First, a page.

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Android Handhelds Open Source Operating Systems Technology

Amazon Releases Kindle Source Code 153

MackieChan writes with a piece of news that slipped past earlier this month: "Barnes & Noble receives a lot of credit from the Slashdot community for standing up to Microsoft and for allowing the Nook to be so easy to root, but perhaps Amazon releasing the source code to the Kindle will help it gain back supporters it lost after remotely removing ebooks."
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Amazon Releases Kindle Source Code

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  • Remote removing (Score:5, Interesting)

    by mwvdlee ( 775178 ) on Tuesday November 29, 2011 @09:59AM (#38201466) Homepage

    Is the sourcecode sufficient to disable Amazon's ability to remotely remove ebooks?

  • Re:Remote removing (Score:5, Interesting)

    by Lumpy ( 12016 ) on Tuesday November 29, 2011 @10:03AM (#38201498) Homepage

    Yes if someone compiles a new OS and software package and delivers a "hack" that eliminates their control.

    I'm just betting the "ad supported" version will become the first target as someone compiles and makes a file that turns it into a normal kindle.
    Then we will hear of a federal bailout of the Executives as they will barely afford new Mercedes once a month anymore....

  • Re:All of 'em (Score:5, Interesting)

    by somersault ( 912633 ) on Tuesday November 29, 2011 @10:11AM (#38201602) Homepage Journal

    I take it you missed the part of the comment you replied to that said they released the source for all of the Kindles? I can't think of anything I'd like to do with mine right now, but it is cool that I can mess about with it if I want. Porting nethack or something might be cool, since that's pretty well suited to an e-ink display.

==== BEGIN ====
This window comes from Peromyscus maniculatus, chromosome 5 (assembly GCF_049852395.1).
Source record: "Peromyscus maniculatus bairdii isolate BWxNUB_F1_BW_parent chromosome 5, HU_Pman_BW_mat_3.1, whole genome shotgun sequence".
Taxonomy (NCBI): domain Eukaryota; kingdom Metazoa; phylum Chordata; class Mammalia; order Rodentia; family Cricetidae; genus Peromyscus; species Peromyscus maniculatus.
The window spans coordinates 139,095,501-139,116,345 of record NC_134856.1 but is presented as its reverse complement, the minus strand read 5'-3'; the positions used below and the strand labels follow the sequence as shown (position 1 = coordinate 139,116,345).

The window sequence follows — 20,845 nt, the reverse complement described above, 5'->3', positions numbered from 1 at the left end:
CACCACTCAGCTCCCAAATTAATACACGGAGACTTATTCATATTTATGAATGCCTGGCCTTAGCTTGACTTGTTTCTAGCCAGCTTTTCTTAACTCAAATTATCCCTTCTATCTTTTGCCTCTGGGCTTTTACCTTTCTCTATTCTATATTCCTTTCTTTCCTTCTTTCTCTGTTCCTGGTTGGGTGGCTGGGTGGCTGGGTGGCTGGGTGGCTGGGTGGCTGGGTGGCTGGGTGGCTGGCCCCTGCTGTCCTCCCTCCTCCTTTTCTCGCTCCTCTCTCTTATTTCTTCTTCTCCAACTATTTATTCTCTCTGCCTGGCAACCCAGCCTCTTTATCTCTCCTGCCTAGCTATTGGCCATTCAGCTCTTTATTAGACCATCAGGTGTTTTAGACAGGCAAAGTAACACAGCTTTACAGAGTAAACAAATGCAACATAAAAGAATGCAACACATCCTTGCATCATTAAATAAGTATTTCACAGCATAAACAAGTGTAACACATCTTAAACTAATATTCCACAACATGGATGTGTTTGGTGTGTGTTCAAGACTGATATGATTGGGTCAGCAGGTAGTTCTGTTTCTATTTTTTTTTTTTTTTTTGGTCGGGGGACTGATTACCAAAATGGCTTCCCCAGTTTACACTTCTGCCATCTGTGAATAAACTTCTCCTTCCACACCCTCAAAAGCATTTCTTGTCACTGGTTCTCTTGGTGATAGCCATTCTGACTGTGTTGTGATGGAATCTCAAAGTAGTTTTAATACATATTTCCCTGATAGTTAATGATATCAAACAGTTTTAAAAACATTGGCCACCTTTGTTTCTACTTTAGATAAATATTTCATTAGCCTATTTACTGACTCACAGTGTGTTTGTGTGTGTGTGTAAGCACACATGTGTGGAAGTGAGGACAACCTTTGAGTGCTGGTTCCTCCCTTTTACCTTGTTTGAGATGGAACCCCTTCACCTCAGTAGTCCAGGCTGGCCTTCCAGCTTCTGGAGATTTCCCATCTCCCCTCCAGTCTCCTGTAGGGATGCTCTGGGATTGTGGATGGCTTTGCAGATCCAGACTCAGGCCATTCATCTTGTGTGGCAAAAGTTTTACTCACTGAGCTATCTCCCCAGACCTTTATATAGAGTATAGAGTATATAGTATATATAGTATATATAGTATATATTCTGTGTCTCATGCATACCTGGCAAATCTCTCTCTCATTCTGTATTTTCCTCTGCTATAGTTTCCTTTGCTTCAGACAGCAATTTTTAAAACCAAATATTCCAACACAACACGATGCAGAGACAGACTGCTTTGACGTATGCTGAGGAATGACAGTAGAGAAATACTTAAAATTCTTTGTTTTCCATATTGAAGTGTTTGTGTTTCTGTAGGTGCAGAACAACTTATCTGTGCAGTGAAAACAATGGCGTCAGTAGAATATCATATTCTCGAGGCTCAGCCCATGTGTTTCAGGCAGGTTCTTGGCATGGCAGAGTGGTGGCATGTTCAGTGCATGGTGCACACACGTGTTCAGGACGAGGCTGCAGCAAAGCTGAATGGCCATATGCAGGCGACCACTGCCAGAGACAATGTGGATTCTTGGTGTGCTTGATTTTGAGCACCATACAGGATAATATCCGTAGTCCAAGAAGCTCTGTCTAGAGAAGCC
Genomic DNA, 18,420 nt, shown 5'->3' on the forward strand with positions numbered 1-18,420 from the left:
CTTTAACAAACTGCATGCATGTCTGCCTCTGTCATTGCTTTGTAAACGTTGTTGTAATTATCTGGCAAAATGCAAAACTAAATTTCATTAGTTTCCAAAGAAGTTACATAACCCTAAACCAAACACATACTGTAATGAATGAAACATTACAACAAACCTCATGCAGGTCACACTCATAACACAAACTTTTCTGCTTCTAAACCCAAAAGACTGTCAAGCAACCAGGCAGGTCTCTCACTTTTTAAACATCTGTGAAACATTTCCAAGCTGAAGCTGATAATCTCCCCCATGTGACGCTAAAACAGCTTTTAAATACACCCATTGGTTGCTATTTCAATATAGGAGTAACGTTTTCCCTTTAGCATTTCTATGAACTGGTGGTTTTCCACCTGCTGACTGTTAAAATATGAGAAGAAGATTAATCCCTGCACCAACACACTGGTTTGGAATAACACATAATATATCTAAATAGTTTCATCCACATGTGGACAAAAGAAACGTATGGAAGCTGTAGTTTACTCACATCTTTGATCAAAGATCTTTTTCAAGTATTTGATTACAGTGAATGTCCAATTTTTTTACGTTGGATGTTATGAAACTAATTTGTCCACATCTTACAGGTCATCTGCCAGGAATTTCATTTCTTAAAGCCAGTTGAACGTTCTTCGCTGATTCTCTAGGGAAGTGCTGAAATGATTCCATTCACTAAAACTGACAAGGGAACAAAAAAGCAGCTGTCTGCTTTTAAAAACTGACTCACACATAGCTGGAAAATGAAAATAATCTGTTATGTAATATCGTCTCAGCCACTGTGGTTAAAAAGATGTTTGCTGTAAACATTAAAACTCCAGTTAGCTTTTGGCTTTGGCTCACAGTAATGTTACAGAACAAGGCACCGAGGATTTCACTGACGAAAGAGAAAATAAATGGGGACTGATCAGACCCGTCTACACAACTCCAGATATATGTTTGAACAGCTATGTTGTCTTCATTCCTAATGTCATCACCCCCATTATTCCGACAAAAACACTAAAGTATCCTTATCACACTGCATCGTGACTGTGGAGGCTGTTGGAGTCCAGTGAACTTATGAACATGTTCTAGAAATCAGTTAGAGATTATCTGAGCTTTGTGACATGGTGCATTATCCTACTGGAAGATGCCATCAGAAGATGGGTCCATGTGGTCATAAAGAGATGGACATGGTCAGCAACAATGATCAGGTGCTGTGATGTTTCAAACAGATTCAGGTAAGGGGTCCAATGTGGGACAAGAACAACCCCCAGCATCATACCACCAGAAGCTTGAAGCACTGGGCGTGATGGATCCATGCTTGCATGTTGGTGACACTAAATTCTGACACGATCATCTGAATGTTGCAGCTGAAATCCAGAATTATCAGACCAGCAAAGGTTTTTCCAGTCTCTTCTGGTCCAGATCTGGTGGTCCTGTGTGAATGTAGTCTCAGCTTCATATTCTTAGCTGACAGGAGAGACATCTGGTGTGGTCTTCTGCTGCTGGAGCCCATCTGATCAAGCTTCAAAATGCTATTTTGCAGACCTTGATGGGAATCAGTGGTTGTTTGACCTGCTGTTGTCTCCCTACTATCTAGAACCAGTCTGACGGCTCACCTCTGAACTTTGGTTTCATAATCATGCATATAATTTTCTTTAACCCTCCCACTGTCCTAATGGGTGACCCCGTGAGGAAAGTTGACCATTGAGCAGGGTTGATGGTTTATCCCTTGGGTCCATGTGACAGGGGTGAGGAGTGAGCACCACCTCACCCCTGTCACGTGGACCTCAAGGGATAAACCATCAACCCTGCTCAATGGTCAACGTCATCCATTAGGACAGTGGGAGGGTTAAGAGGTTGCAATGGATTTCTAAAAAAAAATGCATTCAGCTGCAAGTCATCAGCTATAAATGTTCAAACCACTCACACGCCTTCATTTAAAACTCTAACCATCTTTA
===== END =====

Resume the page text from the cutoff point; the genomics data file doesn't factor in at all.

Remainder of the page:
• Re:All of 'em (Score:5, Interesting)

    by tlhIngan ( 30335 ) <> on Tuesday November 29, 2011 @12:30PM (#38203276)

    B&N is the one who locked the Nook Tablet's bootloader, tivoizing it. Not Amazon.

    I love how the article points out how easily hackable the Nook Touch was while ignoring the fact that B&N has made a major move towards lockdown with the Tablet - locked bootloader, plus it is partitioned so you can only use 1GB of the storage for sideloaded content. The rest is "B&N Content" only.

    It's apparently a requirement for Netflix.

    Sure every Android device can get Netflix, but what they stream is the SD version of the video. If you want the HD version, your device needs to be locked down.

    Compare Netflix on the old Color and the new Tablet and you'll see a difference in video quality. It's another reason why I wrote off the "Netflix on Fire is blurrier on Fire" comparison reviews - of course it is if Amazon didn't qualify for Netflix HD. (And yes, the Amazon version was noticiably blurrier as it was scaled up to the screen, whilst the Tablet was scaling down a higher-quality stream).

    And the Nook tablet having 1GB of user content - big whoop. Do what you do with every other Android device and stick an SD card in it.

    B&N feels more people would want higher-quality Netflix than the small crowd who wants to hack the device (they're a nice bunch, but not as big a group as those who just want to consume stuff).

"Even if you're on the right track, you'll get run over if you just sit there." -- Will Rogers